Australia won’t be the same post-coronavirus, but parts of the picture are falling into place.

One concerns our approach to trade. It’ll be a reset, not a rejection.

We will continue to forge strong ties in the Asian Century with members of the Association of Southeast Asian Nations including Indonesia, Malaysia, Thailand and Vietnam as well as Japan, South Korea, China, India and the emerging economies of the region and beyond.

But our approach to China will be different.

China needs food and energy and infrastructure as it moves from being a nation of shippers to a nation of shoppers and its young people want a quality education.

Gough Whitlam’s groundbreaking trip to China, 1971. National Archives of Australia

Ever since Gough Whitlam’s groundbreaking trip to Communist China in 1971 (one year before US President Nixon’s historic trip) and his decision to recognise China on his election in 1972, Australia has been a strong partner of China and a reliable supplier.

Foreign Minister Marise Payne’s call for an international inquiry into how the COVID-19 took hold has been backed by much of the rest of the world, and ultimately by China and is unlikely to get in the way of the relationship.

We will re-think foreign direct investment. It will still be welcome, but from now on any application with geo-political security concerns or state involvement will be considered carefully.

We will need manufacturing capacity onshore

We will also need to rethink global supply chains. No nation wants to be caught short of medical technology and equipment in a pandemic. Some production will probably be brought onshore, and more diversified across the region.

We have seen companies such as the mining equipment supplier Gekkos Systems and food packaging manufacturer Detmold switch to making ventilators and masks, but their nimbleness has also served to put the spotlight on what we can’t do, especially in medicine.

There will be more room for innovative companies along the lines of Resmed, CSL and Cochlear.

Mount Olga, Central Australia. Karl JK Hedin

The “tyranny of social distance” means we will need to alter our approach to service industries, at least in the short term. In the case of tourism, provided domestic restrictions are relaxed soon, the fall in international visitors could be partly compensated by an increase in domestic visitors.

Many Australians haven’t yet seen the Olgas, Uluru and Kakadu. Australia doesn’t need to rely on repeat visitors like Broadway does in New York, it can do very well out of once in a lifetime vists. (I was amazed to learn at a recent Tourism Australia conference that Kylie Minogue hadn’t been to Uluru until she fronted an advertising campaign last year.)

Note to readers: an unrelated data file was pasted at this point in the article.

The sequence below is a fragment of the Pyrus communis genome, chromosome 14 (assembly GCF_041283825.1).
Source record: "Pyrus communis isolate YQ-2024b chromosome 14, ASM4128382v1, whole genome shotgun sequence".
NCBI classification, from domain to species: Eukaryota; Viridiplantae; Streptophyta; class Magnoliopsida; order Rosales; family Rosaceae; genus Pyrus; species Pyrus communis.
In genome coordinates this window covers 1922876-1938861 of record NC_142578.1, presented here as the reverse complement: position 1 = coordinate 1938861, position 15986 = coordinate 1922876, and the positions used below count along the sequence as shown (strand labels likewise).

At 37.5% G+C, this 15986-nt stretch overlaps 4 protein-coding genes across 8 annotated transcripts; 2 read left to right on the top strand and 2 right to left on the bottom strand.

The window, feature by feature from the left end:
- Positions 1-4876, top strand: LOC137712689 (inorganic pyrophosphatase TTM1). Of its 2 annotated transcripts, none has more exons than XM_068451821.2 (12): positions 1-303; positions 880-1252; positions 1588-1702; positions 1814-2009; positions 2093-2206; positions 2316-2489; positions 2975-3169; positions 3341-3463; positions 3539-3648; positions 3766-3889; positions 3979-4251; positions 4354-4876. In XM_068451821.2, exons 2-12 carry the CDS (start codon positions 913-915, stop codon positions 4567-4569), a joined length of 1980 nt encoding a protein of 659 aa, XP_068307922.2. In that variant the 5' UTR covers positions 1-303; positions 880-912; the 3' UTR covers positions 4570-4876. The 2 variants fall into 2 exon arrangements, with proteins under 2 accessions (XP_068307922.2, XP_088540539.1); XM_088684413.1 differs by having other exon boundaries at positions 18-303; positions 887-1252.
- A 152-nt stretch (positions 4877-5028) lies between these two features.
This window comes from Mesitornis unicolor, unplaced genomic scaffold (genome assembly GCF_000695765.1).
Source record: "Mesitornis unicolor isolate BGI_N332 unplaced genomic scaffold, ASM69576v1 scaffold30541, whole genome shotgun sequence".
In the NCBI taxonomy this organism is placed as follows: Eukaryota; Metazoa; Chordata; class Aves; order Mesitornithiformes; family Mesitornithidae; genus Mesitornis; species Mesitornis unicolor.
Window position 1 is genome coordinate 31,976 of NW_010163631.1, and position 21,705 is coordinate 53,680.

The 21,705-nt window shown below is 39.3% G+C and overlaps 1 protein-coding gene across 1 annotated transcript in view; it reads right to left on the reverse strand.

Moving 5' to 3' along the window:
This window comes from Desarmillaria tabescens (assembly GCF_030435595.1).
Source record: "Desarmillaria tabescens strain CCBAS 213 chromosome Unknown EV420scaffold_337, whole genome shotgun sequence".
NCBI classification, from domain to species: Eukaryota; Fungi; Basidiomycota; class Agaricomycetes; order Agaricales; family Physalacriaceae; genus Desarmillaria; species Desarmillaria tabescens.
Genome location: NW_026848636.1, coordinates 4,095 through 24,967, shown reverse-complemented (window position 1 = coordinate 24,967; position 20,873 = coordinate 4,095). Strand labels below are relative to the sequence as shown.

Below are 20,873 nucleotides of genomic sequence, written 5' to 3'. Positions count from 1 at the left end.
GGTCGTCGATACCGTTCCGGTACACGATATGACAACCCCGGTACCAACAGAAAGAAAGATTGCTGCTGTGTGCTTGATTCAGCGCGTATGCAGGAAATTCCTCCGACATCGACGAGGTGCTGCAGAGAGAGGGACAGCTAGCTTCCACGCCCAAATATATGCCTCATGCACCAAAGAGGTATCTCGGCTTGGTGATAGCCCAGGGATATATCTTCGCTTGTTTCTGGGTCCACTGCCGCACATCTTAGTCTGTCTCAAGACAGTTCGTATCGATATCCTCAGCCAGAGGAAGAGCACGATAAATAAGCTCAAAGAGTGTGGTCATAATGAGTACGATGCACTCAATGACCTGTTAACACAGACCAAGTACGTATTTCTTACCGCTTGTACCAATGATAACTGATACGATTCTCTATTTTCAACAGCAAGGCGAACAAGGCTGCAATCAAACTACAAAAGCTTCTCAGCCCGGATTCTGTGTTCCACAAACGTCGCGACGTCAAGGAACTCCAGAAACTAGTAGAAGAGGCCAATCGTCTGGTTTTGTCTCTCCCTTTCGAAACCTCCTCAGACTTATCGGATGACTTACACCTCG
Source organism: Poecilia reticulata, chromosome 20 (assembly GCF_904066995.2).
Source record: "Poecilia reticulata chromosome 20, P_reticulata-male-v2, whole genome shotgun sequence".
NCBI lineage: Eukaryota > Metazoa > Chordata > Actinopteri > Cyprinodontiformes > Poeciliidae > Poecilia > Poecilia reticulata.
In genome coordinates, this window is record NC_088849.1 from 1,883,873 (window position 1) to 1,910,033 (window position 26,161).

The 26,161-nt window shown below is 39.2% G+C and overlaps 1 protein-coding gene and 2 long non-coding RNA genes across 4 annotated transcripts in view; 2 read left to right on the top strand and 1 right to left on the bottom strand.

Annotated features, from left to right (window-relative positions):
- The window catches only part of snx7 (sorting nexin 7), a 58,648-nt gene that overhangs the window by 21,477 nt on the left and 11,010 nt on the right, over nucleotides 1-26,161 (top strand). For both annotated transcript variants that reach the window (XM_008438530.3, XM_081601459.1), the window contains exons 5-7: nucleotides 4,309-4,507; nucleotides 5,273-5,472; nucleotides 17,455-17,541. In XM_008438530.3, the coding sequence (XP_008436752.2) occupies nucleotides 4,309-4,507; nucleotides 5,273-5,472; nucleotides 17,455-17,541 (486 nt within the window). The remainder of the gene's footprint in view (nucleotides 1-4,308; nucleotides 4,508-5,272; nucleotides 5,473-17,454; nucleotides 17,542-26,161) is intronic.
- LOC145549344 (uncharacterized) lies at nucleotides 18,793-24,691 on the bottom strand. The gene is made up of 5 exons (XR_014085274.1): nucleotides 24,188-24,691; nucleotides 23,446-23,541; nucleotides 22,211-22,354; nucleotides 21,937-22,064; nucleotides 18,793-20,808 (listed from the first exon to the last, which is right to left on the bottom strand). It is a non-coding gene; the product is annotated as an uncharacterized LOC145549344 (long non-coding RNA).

Education will also need to change as the labour market changes and different skills are required. Many of the new courses will be online, and the lines between vocational, technical and professional education will become increasingly blurred.

We’ll trust government more

For many in the workforce, the coronavirus has accelerated working from home as an option (with huge numbers of workers now equipped with the right technology).

This will continue to reduce congestion and provide more family-friendly working environments.

And it has changed our attitude to our government. During the crisis we looked to our own government rather than the United Nations, the United States, the European Union or the World Health Organisation. We put the usual sniping behind us.

If it wants to, our government will be able put the green back in the green and gold. The pause in activity due to COVID-19 and the bushfires will allow rebuilding along green lines, trialling technologies that can be exported longer term.

We’ve had some success with stand-alone power grids, pre-fab rebuilds in regional areas and electric and hydrogen transport infrastructure.

For some time, we won’t be able to rely on the traditional holy trinity of increased immigration, ever-increasing house prices and rising commodity prices to boost the economy (allowing investors to simply put their money in blue chips and red bricks, big stocks and property).

But we will have the opportunity in invest in our existing workforce and take advantage of the changes in work patterns and lifestyles the crisis has given us.

As we did in the global financial crisis, so far we have done relatively well on both the public health and economic fronts. We can set ourselves up to respond even better to the other crises that will come this way this century, be they trade wars, geopolitics, an environment catastrophe or even (god forbid) another pandemic.

Tim Harcourt, J.W. Nevile Fellow in Economics and host of The Airport Economist, UNSW

This article is republished from The Conversation under a Creative Commons license. Read the original article.

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